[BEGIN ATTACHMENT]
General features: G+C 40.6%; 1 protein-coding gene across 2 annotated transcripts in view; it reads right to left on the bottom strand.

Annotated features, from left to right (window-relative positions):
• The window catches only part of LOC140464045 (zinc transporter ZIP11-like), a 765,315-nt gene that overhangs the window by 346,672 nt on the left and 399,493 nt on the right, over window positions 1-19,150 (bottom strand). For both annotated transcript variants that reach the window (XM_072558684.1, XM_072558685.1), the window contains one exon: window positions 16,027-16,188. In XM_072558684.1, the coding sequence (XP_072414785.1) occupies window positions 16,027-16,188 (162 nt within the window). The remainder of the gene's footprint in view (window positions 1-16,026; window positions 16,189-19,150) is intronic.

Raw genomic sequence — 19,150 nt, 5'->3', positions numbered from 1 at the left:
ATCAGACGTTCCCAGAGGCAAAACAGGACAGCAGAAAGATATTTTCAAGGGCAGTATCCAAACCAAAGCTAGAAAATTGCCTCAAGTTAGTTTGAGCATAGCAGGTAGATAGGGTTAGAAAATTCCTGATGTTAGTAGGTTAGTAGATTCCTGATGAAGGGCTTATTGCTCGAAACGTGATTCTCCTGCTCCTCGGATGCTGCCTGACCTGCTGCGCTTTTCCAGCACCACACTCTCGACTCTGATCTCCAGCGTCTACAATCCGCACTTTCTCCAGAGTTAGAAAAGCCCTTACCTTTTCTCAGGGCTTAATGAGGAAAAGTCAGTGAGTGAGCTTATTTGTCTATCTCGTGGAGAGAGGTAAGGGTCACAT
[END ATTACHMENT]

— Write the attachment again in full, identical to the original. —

General features: G+C 40.6%; 1 protein-coding gene across 2 annotated transcripts in view; it reads right to left on the bottom strand.

Annotated features, from left to right (window-relative positions):
• The window catches only part of LOC140464045 (zinc transporter ZIP11-like), a 765,315-nt gene that overhangs the window by 346,672 nt on the left and 399,493 nt on the right, over window positions 1-19,150 (bottom strand). For both annotated transcript variants that reach the window (XM_072558684.1, XM_072558685.1), the window contains one exon: window positions 16,027-16,188. In XM_072558684.1, the coding sequence (XP_072414785.1) occupies window positions 16,027-16,188 (162 nt within the window). The remainder of the gene's footprint in view (window positions 1-16,026; window positions 16,189-19,150) is intronic.

Raw genomic sequence — 19,150 nt, 5'->3', positions numbered from 1 at the left:
ATCAGACGTTCCCAGAGGCAAAACAGGACAGCAGAAAGATATTTTCAAGGGCAGTATCCAAACCAAAGCTAGAAAATTGCCTCAAGTTAGTTTGAGCATAGCAGGTAGATAGGGTTAGAAAATTCCTGATGTTAGTAGGTTAGTAGATTCCTGATGAAGGGCTTATTGCTCGAAACGTGATTCTCCTGCTCCTCGGATGCTGCCTGACCTGCTGCGCTTTTCCAGCACCACACTCTCGACTCTGATCTCCAGCGTCTACAATCCGCACTTTCTCCAGAGTTAGAAAAGCCCTTACCTTTTCTCAGGGCTTAATGAGGAAAAGTCAGTGAGTGAGCTTATTTGTCTATCTCGTGGAGAGAGGTAAGGGTCACAT